2012 PROPOSED BUDGET PROPOSED TAX LEVY AND GENERAL FUND BUDGET
BRIEFLY ON THE 2011 BUDGET In the spring of 2011, the City was notified that it would be facing an additional cut of $50,961 in Market Value Homestead Credit (State Aid) due to the State Budget Deficit. This was on top of an already reduced payment of Local Government Aid in the amount of $87,791 (reduction was budgeted for) The City Council covered the reduction in Market Value Credit by using Fund Reserves
PROPOSED TAX LEVY Increase General Fund Levy$591,817$591, % Other Levies$0$2, % Special Levies (Debt Service) Comm. Ctr. Debt$45,000$50, % 2010 Fire Cert.$17,274$21, % 2009 GO RF Bond$0$35, % 2000 Improv. Bond$16,535 $ % 2001 Improv. Bond$15,100$ % 2004 Improv. Bond$55,000$55, % TOTAL LEVY$740,726$756, %
TAX LEVY BREAKDOWN
TAX LEVY TREND SINCE 2002
ADDITIONAL INFORMATION ON THE TAX LEVY Since 2002, the Citys tax levy has nearly doubled, increasing by 84%. Since 2006, the Citys tax levy has increased by 23% From , the average year-to-year levy increase was at 3.0% (Inflation was at 2.1%) Since 2002, the City has had its State Aid reduced 5 times. Of those 5 times, 4 have taken place within the past 4 years THE 2012 TAX LEVY ACCOUNTS FOR A PER CAPITA TAX OF $339, UP FROM $331 IN 2011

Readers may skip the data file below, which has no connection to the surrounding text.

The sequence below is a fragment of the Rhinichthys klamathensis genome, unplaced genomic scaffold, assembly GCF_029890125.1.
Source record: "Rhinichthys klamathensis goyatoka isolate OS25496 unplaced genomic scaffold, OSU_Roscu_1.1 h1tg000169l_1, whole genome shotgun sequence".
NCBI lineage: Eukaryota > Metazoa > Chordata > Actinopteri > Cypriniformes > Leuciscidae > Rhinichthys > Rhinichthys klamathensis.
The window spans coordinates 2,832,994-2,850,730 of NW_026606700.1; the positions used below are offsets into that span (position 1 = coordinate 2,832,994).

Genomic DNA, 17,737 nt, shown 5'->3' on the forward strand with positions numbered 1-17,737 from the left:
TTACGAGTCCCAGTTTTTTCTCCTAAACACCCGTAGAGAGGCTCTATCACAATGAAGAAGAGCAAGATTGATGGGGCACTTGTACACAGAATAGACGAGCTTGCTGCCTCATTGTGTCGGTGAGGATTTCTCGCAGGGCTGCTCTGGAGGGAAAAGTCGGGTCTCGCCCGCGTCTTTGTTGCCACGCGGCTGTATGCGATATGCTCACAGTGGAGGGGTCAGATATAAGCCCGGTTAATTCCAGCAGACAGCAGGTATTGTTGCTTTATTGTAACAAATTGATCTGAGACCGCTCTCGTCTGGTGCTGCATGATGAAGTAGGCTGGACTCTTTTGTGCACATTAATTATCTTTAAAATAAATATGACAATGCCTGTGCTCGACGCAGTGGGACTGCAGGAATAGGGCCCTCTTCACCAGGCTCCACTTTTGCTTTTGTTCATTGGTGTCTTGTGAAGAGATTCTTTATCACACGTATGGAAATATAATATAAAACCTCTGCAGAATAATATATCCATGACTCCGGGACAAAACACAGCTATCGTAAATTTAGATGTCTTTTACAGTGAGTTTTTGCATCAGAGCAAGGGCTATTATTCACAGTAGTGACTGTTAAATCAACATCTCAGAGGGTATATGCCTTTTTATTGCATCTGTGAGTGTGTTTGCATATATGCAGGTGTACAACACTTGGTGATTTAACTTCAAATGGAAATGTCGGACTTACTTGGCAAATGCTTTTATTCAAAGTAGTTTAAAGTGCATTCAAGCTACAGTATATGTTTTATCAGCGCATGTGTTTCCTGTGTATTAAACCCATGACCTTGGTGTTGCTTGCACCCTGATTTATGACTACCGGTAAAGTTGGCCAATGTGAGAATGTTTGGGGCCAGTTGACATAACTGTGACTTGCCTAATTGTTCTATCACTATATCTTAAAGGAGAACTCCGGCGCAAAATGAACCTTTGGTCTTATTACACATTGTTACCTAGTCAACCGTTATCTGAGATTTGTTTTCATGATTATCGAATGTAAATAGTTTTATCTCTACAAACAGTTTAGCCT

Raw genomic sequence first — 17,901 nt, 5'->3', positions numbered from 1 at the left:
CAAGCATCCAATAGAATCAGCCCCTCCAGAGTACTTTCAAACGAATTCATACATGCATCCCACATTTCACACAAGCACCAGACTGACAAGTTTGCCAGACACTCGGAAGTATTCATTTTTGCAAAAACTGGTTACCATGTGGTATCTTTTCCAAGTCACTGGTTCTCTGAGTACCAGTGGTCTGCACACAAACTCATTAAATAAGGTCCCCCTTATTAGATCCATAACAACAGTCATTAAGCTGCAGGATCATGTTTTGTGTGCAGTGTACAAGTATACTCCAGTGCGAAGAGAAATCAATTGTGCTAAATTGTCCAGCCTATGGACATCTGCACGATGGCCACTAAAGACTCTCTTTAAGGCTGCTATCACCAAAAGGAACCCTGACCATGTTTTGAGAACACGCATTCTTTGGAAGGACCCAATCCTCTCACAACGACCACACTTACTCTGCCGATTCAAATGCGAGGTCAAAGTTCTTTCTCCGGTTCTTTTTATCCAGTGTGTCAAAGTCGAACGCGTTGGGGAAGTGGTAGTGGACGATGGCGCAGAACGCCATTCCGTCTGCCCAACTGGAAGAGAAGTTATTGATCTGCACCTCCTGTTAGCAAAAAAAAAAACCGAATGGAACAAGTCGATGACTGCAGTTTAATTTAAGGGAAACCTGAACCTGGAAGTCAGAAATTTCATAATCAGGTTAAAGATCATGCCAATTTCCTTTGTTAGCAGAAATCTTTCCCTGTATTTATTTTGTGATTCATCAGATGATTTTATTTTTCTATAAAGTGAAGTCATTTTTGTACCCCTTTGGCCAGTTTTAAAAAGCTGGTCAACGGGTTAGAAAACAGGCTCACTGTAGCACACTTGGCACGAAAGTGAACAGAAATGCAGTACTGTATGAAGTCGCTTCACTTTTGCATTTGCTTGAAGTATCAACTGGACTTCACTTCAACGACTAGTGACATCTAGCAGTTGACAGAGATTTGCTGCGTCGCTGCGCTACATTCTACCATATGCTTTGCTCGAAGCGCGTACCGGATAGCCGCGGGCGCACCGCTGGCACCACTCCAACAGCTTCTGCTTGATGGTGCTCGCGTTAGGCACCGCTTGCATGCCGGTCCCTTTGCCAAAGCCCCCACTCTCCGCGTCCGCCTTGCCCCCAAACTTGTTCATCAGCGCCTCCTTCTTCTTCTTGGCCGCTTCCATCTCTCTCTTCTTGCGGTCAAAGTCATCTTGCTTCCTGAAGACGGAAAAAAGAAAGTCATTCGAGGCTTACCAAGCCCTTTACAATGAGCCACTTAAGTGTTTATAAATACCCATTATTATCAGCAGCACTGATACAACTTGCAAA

PROPOSED GENERAL FUND REVENUES Increase Taxes$591,817$591, % Local Govt Aid$636,892$636, % Other State Aid$50,743$52, % Licenses/Permits$24,560$20, % Other Revenue$55,347$238, % Total General Fund$1,359,359$1,540, %
2012 GENERAL FUND BUDGET - REVENUES
ADDITIONAL FACTS ON GENERAL FUND REVENUE 38% -- Property taxes account for 38% of the revenue in the general fund, down from 43% in % -- Local Government Aid accounts for 41% of the revenue in the general fund; down from 47% in % -- All other revenue sources in the General Fund account for 21% of General Fund Revenues. This is a large increase from 10% in the 2011 budget. $186,300 – Transfer of Other Funds into the General Fund for This is due to the closing of 3 funds with fund balances (TIF Fund and two Debt Funds) Local Government Aid and Property Taxes are the biggest supporters of the General Fund